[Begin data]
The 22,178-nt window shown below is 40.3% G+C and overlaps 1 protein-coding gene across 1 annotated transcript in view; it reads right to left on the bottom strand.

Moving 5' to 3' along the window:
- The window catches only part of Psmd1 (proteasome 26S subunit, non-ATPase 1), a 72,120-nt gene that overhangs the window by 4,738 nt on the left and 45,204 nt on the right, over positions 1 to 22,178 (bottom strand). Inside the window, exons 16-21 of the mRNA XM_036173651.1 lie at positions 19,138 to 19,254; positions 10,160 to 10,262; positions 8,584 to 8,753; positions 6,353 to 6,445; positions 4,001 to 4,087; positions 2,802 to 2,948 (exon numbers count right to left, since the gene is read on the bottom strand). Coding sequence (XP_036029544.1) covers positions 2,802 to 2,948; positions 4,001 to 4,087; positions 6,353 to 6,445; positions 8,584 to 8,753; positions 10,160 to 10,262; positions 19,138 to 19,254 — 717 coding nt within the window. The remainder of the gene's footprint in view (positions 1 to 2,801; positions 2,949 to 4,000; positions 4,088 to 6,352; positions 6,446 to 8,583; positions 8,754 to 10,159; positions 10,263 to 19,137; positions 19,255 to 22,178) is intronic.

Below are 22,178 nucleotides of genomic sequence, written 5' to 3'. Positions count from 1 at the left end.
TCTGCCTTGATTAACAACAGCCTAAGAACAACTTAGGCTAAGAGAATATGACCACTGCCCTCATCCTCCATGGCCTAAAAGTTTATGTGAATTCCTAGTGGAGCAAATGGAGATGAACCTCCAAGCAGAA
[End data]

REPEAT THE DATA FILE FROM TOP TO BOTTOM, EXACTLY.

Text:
The 22,178-nt window shown below is 40.3% G+C and overlaps 1 protein-coding gene across 1 annotated transcript in view; it reads right to left on the bottom strand.

Moving 5' to 3' along the window:
- The window catches only part of Psmd1 (proteasome 26S subunit, non-ATPase 1), a 72,120-nt gene that overhangs the window by 4,738 nt on the left and 45,204 nt on the right, over positions 1 to 22,178 (bottom strand). Inside the window, exons 16-21 of the mRNA XM_036173651.1 lie at positions 19,138 to 19,254; positions 10,160 to 10,262; positions 8,584 to 8,753; positions 6,353 to 6,445; positions 4,001 to 4,087; positions 2,802 to 2,948 (exon numbers count right to left, since the gene is read on the bottom strand). Coding sequence (XP_036029544.1) covers positions 2,802 to 2,948; positions 4,001 to 4,087; positions 6,353 to 6,445; positions 8,584 to 8,753; positions 10,160 to 10,262; positions 19,138 to 19,254 — 717 coding nt within the window. The remainder of the gene's footprint in view (positions 1 to 2,801; positions 2,949 to 4,000; positions 4,088 to 6,352; positions 6,446 to 8,583; positions 8,754 to 10,159; positions 10,263 to 19,137; positions 19,255 to 22,178) is intronic.

Below are 22,178 nucleotides of genomic sequence, written 5' to 3'. Positions count from 1 at the left end.
TCTGCCTTGATTAACAACAGCCTAAGAACAACTTAGGCTAAGAGAATATGACCACTGCCCTCATCCTCCATGGCCTAAAAGTTTATGTGAATTCCTAGTGGAGCAAATGGAGATGAACCTCCAAGCAGAA